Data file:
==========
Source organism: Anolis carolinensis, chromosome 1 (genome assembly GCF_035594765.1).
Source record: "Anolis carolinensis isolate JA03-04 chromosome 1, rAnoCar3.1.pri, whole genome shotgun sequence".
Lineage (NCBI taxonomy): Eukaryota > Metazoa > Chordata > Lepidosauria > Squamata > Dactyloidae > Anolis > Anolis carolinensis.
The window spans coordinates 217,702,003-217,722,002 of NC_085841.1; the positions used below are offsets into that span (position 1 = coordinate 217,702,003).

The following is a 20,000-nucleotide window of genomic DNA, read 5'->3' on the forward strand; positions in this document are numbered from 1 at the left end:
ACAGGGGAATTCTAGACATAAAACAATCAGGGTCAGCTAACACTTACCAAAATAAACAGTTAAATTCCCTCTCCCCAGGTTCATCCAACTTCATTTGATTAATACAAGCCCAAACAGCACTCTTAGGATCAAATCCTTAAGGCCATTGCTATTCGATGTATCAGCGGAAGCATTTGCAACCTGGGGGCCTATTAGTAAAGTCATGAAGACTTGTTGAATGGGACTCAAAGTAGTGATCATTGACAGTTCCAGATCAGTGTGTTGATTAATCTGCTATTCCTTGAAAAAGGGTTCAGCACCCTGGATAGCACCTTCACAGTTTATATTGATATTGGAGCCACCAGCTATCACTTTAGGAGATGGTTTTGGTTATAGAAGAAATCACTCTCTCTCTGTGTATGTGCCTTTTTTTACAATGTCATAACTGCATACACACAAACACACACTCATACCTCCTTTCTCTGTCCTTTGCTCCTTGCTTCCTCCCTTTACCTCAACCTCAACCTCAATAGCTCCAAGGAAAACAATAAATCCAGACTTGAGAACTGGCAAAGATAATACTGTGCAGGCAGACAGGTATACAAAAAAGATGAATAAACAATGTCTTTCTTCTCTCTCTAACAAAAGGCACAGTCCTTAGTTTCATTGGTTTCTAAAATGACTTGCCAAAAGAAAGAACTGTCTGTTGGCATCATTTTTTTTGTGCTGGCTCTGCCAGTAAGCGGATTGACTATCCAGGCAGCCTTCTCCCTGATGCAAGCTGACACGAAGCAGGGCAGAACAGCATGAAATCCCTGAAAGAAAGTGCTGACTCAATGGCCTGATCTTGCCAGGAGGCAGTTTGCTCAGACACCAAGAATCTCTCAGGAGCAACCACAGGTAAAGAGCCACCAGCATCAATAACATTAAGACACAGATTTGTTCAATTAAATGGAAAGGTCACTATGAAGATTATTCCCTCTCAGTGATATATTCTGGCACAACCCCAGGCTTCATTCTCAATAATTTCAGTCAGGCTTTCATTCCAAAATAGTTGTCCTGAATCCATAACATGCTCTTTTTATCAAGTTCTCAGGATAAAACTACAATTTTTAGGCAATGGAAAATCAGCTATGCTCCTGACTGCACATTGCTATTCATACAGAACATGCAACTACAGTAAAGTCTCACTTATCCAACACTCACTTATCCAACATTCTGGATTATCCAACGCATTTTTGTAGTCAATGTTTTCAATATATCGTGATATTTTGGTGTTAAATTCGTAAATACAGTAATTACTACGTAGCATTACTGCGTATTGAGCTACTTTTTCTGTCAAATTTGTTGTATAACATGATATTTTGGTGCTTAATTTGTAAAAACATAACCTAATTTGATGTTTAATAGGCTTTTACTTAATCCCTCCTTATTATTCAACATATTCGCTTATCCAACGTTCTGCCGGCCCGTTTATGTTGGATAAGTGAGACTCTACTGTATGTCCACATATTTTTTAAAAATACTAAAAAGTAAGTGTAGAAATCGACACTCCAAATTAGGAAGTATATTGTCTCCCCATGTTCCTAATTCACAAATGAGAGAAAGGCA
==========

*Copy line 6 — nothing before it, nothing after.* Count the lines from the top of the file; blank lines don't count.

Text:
ACAGGGGAATTCTAGACATAAAACAATCAGGGTCAGCTAACACTTACCAAAATAAACAGTTAAATTCCCTCTCCCCAGGTTCATCCAACTTCATTTGATTAATACAAGCCCAAACAGCACTCTTAGGATCAAATCCTTAAGGCCATTGCTATTCGATGTATCAGCGGAAGCATTTGCAACCTGGGGGCCTATTAGTAAAGTCATGAAGACTTGTTGAATGGGACTCAAAGTAGTGATCATTGACAGTTCCAGATCAGTGTGTTGATTAATCTGCTATTCCTTGAAAAAGGGTTCAGCACCCTGGATAGCACCTTCACAGTTTATATTGATATTGGAGCCACCAGCTATCACTTTAGGAGATGGTTTTGGTTATAGAAGAAATCACTCTCTCTCTGTGTATGTGCCTTTTTTTACAATGTCATAACTGCATACACACAAACACACACTCATACCTCCTTTCTCTGTCCTTTGCTCCTTGCTTCCTCCCTTTACCTCAACCTCAACCTCAATAGCTCCAAGGAAAACAATAAATCCAGACTTGAGAACTGGCAAAGATAATACTGTGCAGGCAGACAGGTATACAAAAAAGATGAATAAACAATGTCTTTCTTCTCTCTCTAACAAAAGGCACAGTCCTTAGTTTCATTGGTTTCTAAAATGACTTGCCAAAAGAAAGAACTGTCTGTTGGCATCATTTTTTTTGTGCTGGCTCTGCCAGTAAGCGGATTGACTATCCAGGCAGCCTTCTCCCTGATGCAAGCTGACACGAAGCAGGGCAGAACAGCATGAAATCCCTGAAAGAAAGTGCTGACTCAATGGCCTGATCTTGCCAGGAGGCAGTTTGCTCAGACACCAAGAATCTCTCAGGAGCAACCACAGGTAAAGAGCCACCAGCATCAATAACATTAAGACACAGATTTGTTCAATTAAATGGAAAGGTCACTATGAAGATTATTCCCTCTCAGTGATATATTCTGGCACAACCCCAGGCTTCATTCTCAATAATTTCAGTCAGGCTTTCATTCCAAAATAGTTGTCCTGAATCCATAACATGCTCTTTTTATCAAGTTCTCAGGATAAAACTACAATTTTTAGGCAATGGAAAATCAGCTATGCTCCTGACTGCACATTGCTATTCATACAGAACATGCAACTACAGTAAAGTCTCACTTATCCAACACTCACTTATCCAACATTCTGGATTATCCAACGCATTTTTGTAGTCAATGTTTTCAATATATCGTGATATTTTGGTGTTAAATTCGTAAATACAGTAATTACTACGTAGCATTACTGCGTATTGAGCTACTTTTTCTGTCAAATTTGTTGTATAACATGATATTTTGGTGCTTAATTTGTAAAAACATAACCTAATTTGATGTTTAATAGGCTTTTACTTAATCCCTCCTTATTATTCAACATATTCGCTTATCCAACGTTCTGCCGGCCCGTTTATGTTGGATAAGTGAGACTCTACTGTATGTCCACATATTTTTTAAAAATACTAAAAAGTAAGTGTAGAAATCGACACTCCAAATTAGGAAGTATATTGTCTCCCCATGTTCCTAATTCACAAATGAGAGAAAGGCA